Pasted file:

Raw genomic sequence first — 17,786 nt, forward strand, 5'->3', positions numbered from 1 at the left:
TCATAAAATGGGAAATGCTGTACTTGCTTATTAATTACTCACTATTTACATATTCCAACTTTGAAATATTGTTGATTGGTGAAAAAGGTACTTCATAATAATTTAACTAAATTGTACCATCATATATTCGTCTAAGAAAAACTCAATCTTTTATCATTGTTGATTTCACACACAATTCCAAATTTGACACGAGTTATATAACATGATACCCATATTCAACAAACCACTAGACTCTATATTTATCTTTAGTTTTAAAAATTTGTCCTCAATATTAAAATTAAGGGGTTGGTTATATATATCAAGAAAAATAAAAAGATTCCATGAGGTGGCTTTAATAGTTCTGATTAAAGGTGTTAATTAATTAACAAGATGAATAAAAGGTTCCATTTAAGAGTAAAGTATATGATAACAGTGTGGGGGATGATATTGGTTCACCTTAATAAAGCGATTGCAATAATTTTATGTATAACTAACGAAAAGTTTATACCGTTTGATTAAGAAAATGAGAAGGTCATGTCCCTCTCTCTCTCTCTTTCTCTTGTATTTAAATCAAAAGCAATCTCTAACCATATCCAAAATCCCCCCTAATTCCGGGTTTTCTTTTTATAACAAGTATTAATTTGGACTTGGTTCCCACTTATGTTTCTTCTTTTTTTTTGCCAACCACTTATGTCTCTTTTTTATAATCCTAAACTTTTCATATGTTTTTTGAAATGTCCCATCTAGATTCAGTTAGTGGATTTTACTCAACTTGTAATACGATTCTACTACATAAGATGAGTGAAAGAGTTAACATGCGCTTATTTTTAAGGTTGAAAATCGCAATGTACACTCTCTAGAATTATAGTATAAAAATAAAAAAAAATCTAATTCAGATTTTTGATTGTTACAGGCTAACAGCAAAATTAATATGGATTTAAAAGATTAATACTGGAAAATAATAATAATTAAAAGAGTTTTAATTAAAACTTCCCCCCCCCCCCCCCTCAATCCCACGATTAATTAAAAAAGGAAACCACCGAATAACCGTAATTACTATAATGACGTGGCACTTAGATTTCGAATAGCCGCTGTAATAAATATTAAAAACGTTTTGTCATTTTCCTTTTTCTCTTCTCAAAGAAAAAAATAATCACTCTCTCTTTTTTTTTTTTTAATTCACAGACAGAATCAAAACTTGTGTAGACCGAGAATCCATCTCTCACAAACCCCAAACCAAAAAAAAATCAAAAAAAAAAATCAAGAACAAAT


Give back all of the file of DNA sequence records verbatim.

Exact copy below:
Raw genomic sequence first — 17,786 nt, forward strand, 5'->3', positions numbered from 1 at the left:
TCATAAAATGGGAAATGCTGTACTTGCTTATTAATTACTCACTATTTACATATTCCAACTTTGAAATATTGTTGATTGGTGAAAAAGGTACTTCATAATAATTTAACTAAATTGTACCATCATATATTCGTCTAAGAAAAACTCAATCTTTTATCATTGTTGATTTCACACACAATTCCAAATTTGACACGAGTTATATAACATGATACCCATATTCAACAAACCACTAGACTCTATATTTATCTTTAGTTTTAAAAATTTGTCCTCAATATTAAAATTAAGGGGTTGGTTATATATATCAAGAAAAATAAAAAGATTCCATGAGGTGGCTTTAATAGTTCTGATTAAAGGTGTTAATTAATTAACAAGATGAATAAAAGGTTCCATTTAAGAGTAAAGTATATGATAACAGTGTGGGGGATGATATTGGTTCACCTTAATAAAGCGATTGCAATAATTTTATGTATAACTAACGAAAAGTTTATACCGTTTGATTAAGAAAATGAGAAGGTCATGTCCCTCTCTCTCTCTCTTTCTCTTGTATTTAAATCAAAAGCAATCTCTAACCATATCCAAAATCCCCCCTAATTCCGGGTTTTCTTTTTATAACAAGTATTAATTTGGACTTGGTTCCCACTTATGTTTCTTCTTTTTTTTTGCCAACCACTTATGTCTCTTTTTTATAATCCTAAACTTTTCATATGTTTTTTGAAATGTCCCATCTAGATTCAGTTAGTGGATTTTACTCAACTTGTAATACGATTCTACTACATAAGATGAGTGAAAGAGTTAACATGCGCTTATTTTTAAGGTTGAAAATCGCAATGTACACTCTCTAGAATTATAGTATAAAAATAAAAAAAAATCTAATTCAGATTTTTGATTGTTACAGGCTAACAGCAAAATTAATATGGATTTAAAAGATTAATACTGGAAAATAATAATAATTAAAAGAGTTTTAATTAAAACTTCCCCCCCCCCCCCCCTCAATCCCACGATTAATTAAAAAAGGAAACCACCGAATAACCGTAATTACTATAATGACGTGGCACTTAGATTTCGAATAGCCGCTGTAATAAATATTAAAAACGTTTTGTCATTTTCCTTTTTCTCTTCTCAAAGAAAAAAATAATCACTCTCTCTTTTTTTTTTTTTAATTCACAGACAGAATCAAAACTTGTGTAGACCGAGAATCCATCTCTCACAAACCCCAAACCAAAAAAAAATCAAAAAAAAAAATCAAGAACAAAT